- Accessing Basic Device Information
- Adding Device Capability Restrictions
- Recipe: Checking Device Proximity and Battery States
- Recipe: Recovering Additional Device Information
- Recipe: Using Acceleration to Locate "Up"
- Working with Basic Orientation
- Retrieving the Current Accelerometer Angle Synchronously
- Recipe: Using Acceleration to Move Onscreen Objects
- Recipe: Accelerometer-Based Scroll View
- Recipe: Core Motion Basics
- Recipe: Retrieving and Using Device Attitude
- Detecting Shakes Using Motion Events
- Recipe: Using External Screens
- Tracking Users
- One More Thing: Checking for Available Disk Space
Tracking is an unfortunate reality of developer life. Apple deprecated the UIDevice property that provided a unique identifier tied to device hardware. It replaced it with two identifier properties. Use identifierForAdvertising to return a device-specific string unique to the current device. The identifierForVendor property supplies a string that’s tied to each app vendor. This should return the same unique string regardless of which of your apps is in use. This is not a customer id. The same app on a different device can return a different string, as can an app from a different vendor.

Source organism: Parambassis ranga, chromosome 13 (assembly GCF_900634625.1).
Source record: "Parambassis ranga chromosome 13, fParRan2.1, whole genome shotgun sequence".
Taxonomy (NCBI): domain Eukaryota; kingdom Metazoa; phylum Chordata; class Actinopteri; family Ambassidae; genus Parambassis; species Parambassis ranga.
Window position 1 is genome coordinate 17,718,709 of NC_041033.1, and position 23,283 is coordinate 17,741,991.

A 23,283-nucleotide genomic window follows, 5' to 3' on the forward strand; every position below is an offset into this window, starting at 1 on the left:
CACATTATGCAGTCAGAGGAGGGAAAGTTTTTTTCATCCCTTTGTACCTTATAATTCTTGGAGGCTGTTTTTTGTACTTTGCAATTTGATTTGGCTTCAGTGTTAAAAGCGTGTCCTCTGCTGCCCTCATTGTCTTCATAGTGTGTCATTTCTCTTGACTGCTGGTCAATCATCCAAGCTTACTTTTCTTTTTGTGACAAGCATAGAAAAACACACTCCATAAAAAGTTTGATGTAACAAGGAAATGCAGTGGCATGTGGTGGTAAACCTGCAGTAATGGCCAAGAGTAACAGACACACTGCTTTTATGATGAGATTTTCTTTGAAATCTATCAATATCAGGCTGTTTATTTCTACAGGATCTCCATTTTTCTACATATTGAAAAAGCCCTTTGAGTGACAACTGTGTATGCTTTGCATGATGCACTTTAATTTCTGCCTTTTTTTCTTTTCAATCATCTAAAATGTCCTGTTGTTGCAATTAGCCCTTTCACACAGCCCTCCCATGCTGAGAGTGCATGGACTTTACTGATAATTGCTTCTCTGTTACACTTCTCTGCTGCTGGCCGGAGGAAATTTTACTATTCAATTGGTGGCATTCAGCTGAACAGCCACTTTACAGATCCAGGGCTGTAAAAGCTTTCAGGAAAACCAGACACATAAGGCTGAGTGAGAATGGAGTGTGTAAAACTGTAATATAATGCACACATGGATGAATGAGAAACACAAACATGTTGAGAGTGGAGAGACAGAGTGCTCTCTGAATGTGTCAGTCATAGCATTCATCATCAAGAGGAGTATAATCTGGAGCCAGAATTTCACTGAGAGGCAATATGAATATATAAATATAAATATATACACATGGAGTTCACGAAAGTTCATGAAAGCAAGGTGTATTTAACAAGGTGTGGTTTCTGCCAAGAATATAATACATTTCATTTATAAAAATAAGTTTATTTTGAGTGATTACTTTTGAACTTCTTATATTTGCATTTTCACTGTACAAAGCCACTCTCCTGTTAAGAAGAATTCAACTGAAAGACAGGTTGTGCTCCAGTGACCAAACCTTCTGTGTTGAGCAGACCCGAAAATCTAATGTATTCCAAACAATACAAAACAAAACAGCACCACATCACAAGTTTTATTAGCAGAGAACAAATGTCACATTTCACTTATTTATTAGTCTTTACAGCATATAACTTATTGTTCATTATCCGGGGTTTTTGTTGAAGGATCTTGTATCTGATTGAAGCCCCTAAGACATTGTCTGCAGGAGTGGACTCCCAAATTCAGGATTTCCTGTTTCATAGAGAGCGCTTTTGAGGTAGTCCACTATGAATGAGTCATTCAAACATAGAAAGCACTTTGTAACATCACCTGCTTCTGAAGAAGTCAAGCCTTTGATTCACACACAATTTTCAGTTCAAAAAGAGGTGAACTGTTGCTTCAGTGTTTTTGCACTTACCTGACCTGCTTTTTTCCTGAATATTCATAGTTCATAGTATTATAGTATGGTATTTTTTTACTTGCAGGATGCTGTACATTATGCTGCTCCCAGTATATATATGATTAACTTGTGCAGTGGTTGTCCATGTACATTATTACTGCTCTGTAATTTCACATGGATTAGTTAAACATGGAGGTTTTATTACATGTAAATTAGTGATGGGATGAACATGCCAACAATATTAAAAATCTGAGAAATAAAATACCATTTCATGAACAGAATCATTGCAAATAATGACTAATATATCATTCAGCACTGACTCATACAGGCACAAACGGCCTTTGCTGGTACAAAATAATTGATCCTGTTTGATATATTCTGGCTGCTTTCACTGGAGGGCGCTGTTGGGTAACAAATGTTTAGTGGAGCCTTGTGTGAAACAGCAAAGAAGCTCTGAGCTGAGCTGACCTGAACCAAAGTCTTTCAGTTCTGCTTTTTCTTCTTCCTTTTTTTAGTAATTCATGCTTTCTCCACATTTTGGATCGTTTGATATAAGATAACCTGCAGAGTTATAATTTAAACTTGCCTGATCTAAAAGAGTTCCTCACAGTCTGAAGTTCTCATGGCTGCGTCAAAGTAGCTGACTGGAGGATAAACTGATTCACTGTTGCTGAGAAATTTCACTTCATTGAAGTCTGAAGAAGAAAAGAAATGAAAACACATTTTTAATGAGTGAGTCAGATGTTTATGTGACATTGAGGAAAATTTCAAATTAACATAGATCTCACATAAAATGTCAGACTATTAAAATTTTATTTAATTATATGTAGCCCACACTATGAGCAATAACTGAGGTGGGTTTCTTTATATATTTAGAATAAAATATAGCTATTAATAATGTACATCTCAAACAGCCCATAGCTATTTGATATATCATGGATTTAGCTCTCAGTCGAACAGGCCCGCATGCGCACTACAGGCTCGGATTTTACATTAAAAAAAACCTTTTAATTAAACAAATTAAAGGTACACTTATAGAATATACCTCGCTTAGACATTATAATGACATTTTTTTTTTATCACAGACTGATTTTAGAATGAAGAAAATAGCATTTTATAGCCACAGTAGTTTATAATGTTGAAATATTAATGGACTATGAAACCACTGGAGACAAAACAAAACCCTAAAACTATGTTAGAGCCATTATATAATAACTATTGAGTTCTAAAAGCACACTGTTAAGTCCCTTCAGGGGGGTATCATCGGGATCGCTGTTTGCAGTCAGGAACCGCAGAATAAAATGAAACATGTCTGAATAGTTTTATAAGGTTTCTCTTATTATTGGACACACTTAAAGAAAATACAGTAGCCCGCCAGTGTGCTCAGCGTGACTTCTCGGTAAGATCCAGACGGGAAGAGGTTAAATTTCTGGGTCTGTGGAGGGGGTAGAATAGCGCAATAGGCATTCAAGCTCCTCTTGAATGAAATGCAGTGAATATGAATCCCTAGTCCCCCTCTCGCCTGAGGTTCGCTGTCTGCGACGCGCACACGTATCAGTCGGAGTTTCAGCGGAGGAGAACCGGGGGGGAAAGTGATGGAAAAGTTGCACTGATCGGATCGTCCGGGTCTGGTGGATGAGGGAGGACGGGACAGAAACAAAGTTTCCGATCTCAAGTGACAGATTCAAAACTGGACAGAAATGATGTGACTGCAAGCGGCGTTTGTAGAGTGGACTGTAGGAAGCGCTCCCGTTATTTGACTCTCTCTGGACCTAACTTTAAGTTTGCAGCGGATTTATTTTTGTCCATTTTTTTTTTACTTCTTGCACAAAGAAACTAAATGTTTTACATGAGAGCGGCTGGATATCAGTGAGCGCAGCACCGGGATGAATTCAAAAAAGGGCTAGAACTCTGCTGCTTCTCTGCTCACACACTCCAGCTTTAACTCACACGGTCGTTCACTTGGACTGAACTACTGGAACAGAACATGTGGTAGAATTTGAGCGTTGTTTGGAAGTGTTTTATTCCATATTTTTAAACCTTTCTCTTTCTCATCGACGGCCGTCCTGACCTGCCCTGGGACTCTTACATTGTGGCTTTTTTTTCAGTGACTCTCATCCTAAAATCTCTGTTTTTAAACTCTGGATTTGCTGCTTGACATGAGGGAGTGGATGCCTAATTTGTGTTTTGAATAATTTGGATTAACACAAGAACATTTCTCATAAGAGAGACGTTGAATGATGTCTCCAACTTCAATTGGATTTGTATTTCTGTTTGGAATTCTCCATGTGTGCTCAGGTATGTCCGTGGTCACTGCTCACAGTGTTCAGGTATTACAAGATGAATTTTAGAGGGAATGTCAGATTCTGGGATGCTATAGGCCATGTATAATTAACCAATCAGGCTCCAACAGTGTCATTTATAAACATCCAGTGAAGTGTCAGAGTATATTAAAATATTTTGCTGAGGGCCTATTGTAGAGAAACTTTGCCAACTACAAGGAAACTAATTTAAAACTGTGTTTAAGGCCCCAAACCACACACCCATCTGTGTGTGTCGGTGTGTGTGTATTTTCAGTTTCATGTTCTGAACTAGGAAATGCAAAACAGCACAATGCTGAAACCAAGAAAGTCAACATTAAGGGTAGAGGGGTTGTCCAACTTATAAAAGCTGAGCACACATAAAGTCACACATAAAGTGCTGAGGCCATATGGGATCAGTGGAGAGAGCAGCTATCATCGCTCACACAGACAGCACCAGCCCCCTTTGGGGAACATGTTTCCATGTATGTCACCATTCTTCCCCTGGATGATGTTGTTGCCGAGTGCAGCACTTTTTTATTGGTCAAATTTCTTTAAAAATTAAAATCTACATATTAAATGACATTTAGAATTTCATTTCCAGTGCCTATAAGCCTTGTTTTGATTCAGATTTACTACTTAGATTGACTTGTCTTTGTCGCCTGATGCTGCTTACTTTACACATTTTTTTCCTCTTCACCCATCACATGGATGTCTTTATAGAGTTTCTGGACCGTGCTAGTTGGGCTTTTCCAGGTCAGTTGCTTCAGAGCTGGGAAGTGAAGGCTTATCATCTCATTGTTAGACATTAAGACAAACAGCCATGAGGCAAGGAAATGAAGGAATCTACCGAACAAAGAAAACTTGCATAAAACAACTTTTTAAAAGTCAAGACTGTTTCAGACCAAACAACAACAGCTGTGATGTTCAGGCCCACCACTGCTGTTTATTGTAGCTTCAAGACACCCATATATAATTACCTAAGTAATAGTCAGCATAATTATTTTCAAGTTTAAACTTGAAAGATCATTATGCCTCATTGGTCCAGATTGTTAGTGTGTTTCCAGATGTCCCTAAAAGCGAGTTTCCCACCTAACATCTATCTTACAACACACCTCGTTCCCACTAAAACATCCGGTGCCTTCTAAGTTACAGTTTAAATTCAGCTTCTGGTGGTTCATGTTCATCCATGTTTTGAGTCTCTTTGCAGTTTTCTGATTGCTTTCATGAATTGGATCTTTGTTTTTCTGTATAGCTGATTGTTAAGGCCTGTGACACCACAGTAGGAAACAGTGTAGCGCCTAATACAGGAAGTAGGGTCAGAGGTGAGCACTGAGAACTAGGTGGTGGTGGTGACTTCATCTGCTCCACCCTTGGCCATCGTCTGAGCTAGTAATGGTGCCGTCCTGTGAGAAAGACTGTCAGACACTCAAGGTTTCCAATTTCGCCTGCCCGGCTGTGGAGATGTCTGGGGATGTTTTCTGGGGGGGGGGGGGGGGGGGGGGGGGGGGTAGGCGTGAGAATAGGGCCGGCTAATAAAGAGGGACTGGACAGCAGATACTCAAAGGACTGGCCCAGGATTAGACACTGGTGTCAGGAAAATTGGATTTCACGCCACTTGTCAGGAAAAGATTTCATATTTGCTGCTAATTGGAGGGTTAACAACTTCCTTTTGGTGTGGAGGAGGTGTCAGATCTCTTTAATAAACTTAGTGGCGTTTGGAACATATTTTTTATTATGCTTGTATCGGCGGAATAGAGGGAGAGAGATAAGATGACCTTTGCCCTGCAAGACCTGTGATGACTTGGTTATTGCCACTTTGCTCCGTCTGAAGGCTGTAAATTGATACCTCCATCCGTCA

These identifiers are built using the new NSUUID class. You can use this class outside of the tracking scenario to create UUID strings that are guaranteed to be globally unique. Apple writes, “UUIDs (Universally Unique Identifiers), also known as GUIDs (Globally Unique Identifiers) or IIDs (Interface Identifiers), are 128-bit values. A UUID is made unique over both space and time by combining a value unique to the computer on which it was generated and a value representing the number of 100-nanosecond intervals since October 15, 1582 at 00:00:00.”
The UUID class method can generate a new RFC 4122v4 UUID on demand. Use [NSUUID UUID] to return a new instance. (Bonus: It’s all in uppercase!) From there, you can retrieve the UUIDString representation or request the bytes directly via getUUIDBytes:.